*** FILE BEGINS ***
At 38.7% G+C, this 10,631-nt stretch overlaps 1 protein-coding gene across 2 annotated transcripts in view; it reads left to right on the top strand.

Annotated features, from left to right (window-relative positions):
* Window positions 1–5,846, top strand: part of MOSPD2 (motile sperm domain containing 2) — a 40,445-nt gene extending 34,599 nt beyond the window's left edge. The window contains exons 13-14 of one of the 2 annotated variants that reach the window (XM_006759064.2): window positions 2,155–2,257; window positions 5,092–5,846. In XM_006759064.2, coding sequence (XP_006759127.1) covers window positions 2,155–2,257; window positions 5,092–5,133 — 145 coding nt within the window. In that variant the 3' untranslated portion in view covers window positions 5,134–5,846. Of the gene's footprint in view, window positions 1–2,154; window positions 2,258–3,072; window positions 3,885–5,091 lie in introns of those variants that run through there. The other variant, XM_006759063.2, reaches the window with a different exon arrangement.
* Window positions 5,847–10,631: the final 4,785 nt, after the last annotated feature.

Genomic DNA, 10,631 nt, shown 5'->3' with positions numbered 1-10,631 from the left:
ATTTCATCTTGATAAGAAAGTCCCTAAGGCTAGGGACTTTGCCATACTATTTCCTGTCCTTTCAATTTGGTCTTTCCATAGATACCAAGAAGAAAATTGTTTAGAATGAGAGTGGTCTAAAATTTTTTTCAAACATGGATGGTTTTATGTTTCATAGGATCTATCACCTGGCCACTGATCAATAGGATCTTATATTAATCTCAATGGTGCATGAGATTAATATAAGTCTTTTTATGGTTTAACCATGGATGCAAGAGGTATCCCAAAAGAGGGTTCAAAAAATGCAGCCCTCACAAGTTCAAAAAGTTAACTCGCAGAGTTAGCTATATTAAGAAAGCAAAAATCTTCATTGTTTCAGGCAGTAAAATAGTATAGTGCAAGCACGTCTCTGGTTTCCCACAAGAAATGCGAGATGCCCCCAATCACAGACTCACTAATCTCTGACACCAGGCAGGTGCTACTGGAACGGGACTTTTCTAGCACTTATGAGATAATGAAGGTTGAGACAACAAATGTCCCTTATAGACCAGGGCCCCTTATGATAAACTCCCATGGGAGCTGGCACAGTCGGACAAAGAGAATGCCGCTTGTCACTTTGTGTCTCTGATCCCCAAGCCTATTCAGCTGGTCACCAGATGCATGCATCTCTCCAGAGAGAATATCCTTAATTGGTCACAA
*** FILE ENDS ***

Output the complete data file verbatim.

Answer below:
At 38.7% G+C, this 10,631-nt stretch overlaps 1 protein-coding gene across 2 annotated transcripts in view; it reads left to right on the top strand.

Annotated features, from left to right (window-relative positions):
* Window positions 1–5,846, top strand: part of MOSPD2 (motile sperm domain containing 2) — a 40,445-nt gene extending 34,599 nt beyond the window's left edge. The window contains exons 13-14 of one of the 2 annotated variants that reach the window (XM_006759064.2): window positions 2,155–2,257; window positions 5,092–5,846. In XM_006759064.2, coding sequence (XP_006759127.1) covers window positions 2,155–2,257; window positions 5,092–5,133 — 145 coding nt within the window. In that variant the 3' untranslated portion in view covers window positions 5,134–5,846. Of the gene's footprint in view, window positions 1–2,154; window positions 2,258–3,072; window positions 3,885–5,091 lie in introns of those variants that run through there. The other variant, XM_006759063.2, reaches the window with a different exon arrangement.
* Window positions 5,847–10,631: the final 4,785 nt, after the last annotated feature.

Genomic DNA, 10,631 nt, shown 5'->3' with positions numbered 1-10,631 from the left:
ATTTCATCTTGATAAGAAAGTCCCTAAGGCTAGGGACTTTGCCATACTATTTCCTGTCCTTTCAATTTGGTCTTTCCATAGATACCAAGAAGAAAATTGTTTAGAATGAGAGTGGTCTAAAATTTTTTTCAAACATGGATGGTTTTATGTTTCATAGGATCTATCACCTGGCCACTGATCAATAGGATCTTATATTAATCTCAATGGTGCATGAGATTAATATAAGTCTTTTTATGGTTTAACCATGGATGCAAGAGGTATCCCAAAAGAGGGTTCAAAAAATGCAGCCCTCACAAGTTCAAAAAGTTAACTCGCAGAGTTAGCTATATTAAGAAAGCAAAAATCTTCATTGTTTCAGGCAGTAAAATAGTATAGTGCAAGCACGTCTCTGGTTTCCCACAAGAAATGCGAGATGCCCCCAATCACAGACTCACTAATCTCTGACACCAGGCAGGTGCTACTGGAACGGGACTTTTCTAGCACTTATGAGATAATGAAGGTTGAGACAACAAATGTCCCTTATAGACCAGGGCCCCTTATGATAAACTCCCATGGGAGCTGGCACAGTCGGACAAAGAGAATGCCGCTTGTCACTTTGTGTCTCTGATCCCCAAGCCTATTCAGCTGGTCACCAGATGCATGCATCTCTCCAGAGAGAATATCCTTAATTGGTCACAA